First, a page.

Shares of Alibaba Holdings Ltd. (NYSE: BABA) climbed more than 2 percent to $142.17 per share in pre-market trading after the company announced that it had entered into a settlement deal related to a class action lawsuit brought by shareholders.
According to an SEC filing, on Dec. 28, Alibaba reached a settlement agreement in which the company agreed to pay $75 million to settle the California action. The majority of the contemplated settlement payment will come from director and officer liability insurance, and no contribution will be made by any defendant other than the company. As agreed by the parties, the settlement agreement expressly provided that the settlement does not constitute an admission or finding that the claims asserted in the California Action had any merit.
As previously disclosed in the filings, Alibaba and the underwriters of the initial public offering have been the subject of a consolidated class action lawsuit captioned Gary Buelow, et al. v. Alibaba Group Holding Limited, et al. The lawsuit was brought in San Mateo Superior Court in October 2015 on behalf of investors who purchased Alibaba’s American Depositary Shares and it alleged violations of the United States Securities Act.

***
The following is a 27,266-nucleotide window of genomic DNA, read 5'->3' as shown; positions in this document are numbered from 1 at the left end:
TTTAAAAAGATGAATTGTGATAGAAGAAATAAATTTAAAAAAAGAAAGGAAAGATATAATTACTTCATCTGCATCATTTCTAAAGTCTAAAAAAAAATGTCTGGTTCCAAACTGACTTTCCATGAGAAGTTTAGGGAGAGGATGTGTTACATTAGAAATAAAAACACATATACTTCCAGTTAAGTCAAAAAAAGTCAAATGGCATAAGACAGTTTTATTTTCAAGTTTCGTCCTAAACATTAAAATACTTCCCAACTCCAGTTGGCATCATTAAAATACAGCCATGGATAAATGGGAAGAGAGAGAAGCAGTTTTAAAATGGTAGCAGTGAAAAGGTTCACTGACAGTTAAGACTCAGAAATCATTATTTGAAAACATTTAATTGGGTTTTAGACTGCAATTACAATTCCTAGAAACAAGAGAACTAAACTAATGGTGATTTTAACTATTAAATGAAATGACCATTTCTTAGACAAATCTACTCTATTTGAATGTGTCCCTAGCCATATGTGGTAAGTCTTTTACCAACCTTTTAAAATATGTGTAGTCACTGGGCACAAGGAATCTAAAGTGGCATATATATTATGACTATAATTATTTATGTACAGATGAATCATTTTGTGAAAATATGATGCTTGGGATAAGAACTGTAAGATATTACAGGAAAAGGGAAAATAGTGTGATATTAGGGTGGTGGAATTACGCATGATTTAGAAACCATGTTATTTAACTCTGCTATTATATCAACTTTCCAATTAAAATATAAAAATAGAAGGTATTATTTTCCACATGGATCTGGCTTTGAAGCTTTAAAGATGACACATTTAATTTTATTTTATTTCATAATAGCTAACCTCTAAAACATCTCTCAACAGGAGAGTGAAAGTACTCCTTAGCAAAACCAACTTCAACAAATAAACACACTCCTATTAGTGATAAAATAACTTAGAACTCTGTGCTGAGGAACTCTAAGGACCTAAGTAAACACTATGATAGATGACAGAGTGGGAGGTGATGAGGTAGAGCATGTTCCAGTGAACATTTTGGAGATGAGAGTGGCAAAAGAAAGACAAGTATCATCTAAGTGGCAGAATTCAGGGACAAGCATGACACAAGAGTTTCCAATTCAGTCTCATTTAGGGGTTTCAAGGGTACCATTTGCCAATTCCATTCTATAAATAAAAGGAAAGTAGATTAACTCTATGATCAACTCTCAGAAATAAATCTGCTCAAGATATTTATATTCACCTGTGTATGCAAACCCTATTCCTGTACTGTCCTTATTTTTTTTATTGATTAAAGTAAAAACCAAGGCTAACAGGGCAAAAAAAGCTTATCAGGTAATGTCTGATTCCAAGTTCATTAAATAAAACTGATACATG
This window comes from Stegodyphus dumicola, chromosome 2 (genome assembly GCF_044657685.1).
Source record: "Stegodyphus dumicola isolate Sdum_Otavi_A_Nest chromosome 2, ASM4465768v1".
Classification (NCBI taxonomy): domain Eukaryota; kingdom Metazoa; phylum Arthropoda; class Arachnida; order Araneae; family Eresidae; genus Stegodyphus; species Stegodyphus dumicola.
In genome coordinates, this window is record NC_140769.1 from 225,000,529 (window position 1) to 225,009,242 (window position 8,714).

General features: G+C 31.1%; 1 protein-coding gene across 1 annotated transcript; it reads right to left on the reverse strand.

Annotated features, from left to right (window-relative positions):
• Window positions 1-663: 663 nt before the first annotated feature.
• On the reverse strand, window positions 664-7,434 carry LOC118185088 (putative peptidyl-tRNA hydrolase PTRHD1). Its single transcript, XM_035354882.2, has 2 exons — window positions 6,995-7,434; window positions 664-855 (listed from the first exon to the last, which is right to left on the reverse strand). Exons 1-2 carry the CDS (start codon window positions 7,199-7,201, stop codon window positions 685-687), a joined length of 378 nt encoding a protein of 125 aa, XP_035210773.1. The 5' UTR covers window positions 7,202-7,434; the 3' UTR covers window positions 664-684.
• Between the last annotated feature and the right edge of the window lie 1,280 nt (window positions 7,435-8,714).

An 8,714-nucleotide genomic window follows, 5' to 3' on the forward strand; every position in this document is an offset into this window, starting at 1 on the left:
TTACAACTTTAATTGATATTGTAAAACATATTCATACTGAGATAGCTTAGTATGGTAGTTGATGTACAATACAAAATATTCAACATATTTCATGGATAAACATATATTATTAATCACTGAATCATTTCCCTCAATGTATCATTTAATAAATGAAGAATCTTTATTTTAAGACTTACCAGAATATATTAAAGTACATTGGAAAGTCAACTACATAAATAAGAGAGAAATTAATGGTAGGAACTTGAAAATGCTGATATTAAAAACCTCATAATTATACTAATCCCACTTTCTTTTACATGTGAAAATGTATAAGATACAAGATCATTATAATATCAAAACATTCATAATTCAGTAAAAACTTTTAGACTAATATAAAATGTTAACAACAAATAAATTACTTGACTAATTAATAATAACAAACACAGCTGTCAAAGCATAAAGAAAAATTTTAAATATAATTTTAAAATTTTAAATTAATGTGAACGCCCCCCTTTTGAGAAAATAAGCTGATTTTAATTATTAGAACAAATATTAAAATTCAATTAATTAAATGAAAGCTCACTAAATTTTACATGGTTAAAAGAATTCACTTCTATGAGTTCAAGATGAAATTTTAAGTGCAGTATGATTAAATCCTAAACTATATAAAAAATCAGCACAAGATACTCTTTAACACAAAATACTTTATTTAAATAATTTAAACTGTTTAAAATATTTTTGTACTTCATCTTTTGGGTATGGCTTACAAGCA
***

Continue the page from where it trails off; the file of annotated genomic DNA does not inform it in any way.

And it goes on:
The settlement agreement is subject to court approval. In connection with the settlement, the parties will seek to certify a settlement class of all persons who purchased the company's ADSs on or before Oct. 5, 2015. The company anticipates, subject to court approval, that a hearing on the final approval of the settlement will take place in or around April 2019, it said.
The stock of Alibaba opened higher on New Year's Eve before slipping down to negative territory in afternoon trading in New York.